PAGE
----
I have a Love-Hate relationship with my ‘rainbow brain’ as I like to refer to it! Sometimes I can be sailing along quite nicely, feel OK and confident and then BANG something goes wrong and the ‘red mist’ descends, and then I ‘explode’ like a volcano!

 

The reasons why I love my rainbow brain:

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  • Because I have finally learnt to embrace my ‘differences,’ rather than being a ‘sheep’ and copying what others say or do, I had spent so long referring to myself as ‘the weird’ girl, but now I rather be myself than a clone of others, or how people ‘think’ I should be.
  • Because I have learnt to ‘find my tribe,’ I have support groups online to thank for this, belonging to a group of ‘Mums on the Spectrum,’ where you can write anything and lots of people will report, relate and advise.
  • Because I have the ability to ‘hyper-focus’ on particular topics or interests, and I find a lot of joy in this. I love photography, seeing patterns in the environment and I love my ability to focus on research and study and the buzz I get from learning. I love finding out facts and information, which is something that I have carried from my childhood.
  • Because I’m completely dedicated to my children, I never thought I could think about 2 other people more than thinking about myself, I learn through my children and they’ve taught me to adjust from self-thinking and self-being, although sometimes I still find it difficult to tap into sometimes. My rainbow brain has the ability to tap into 2 girls who also have ‘rainbow,’ or Neurodiverse brains. I feel things like they do and see things like they do, it is hard to get this across to some people but I am trying!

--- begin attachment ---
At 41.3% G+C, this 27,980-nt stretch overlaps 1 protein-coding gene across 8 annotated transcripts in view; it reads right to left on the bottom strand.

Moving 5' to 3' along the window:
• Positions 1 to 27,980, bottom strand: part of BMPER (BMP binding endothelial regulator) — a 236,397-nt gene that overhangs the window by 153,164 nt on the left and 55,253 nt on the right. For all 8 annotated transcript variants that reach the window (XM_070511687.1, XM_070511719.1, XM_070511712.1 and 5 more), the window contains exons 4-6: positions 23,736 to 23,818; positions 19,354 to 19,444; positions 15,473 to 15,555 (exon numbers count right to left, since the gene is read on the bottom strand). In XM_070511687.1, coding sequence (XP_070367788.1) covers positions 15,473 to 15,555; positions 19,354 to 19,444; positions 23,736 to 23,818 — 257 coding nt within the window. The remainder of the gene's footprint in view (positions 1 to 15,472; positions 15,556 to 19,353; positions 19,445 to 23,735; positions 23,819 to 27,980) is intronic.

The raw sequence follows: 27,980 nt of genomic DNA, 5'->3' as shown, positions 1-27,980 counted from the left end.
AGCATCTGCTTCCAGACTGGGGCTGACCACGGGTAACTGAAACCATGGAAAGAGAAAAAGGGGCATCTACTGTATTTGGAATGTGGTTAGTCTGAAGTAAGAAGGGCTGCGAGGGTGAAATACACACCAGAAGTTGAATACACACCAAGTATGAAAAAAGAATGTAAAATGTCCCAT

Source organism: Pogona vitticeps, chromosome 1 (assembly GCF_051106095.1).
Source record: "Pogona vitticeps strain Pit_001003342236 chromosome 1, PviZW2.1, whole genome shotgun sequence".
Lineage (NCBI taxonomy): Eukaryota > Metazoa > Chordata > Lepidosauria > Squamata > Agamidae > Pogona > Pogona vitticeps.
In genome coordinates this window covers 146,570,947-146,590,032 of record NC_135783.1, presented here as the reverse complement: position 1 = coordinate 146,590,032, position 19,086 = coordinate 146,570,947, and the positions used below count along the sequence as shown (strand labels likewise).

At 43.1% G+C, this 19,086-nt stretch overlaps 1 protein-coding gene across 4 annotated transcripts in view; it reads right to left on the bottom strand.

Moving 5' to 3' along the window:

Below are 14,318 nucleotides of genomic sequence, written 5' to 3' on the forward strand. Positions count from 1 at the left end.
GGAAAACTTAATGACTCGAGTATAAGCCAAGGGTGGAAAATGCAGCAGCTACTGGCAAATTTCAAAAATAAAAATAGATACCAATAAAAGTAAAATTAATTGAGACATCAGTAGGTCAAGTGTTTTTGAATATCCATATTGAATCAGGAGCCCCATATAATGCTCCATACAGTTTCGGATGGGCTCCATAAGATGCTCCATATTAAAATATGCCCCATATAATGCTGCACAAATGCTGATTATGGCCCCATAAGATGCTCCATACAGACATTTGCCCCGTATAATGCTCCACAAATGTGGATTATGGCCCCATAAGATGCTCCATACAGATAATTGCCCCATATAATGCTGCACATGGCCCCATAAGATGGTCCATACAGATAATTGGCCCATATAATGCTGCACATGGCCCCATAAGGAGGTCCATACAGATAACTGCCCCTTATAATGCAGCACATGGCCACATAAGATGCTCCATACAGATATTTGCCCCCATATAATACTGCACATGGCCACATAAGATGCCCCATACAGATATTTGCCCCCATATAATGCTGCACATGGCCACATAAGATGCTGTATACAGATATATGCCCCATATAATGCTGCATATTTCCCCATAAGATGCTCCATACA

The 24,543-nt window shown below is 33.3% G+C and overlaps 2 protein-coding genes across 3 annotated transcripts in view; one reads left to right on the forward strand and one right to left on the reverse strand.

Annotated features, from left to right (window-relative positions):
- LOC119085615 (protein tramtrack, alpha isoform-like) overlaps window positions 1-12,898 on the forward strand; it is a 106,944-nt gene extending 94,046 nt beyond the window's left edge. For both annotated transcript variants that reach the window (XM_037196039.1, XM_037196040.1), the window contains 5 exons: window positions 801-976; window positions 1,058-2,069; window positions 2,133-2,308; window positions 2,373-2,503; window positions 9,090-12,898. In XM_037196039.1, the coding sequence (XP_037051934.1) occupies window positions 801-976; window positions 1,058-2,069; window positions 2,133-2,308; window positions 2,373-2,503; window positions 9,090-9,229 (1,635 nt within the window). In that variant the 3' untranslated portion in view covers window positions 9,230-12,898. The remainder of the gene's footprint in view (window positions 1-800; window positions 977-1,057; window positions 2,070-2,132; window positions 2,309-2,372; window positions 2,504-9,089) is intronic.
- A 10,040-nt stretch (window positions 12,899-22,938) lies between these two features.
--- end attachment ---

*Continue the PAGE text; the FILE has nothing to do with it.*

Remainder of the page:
• Because of my brilliant and long term memory – I see everything in pictures and memories will crop into my head with the ability to see that scenario or event as it happened, the colours, what people were wearing, etc. I can remember a lot of happy memories from when I was a child. I also visualise people’s faces.

 

The reasons why I hate my ‘rainbow brain.’

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  • Because it allows me to ‘overthink’ I’d love to have the ability to ‘under-think’ (if that’s even a word!?!) I can have a conversation one day and still be worrying that I didn’t say something right 2 weeks later!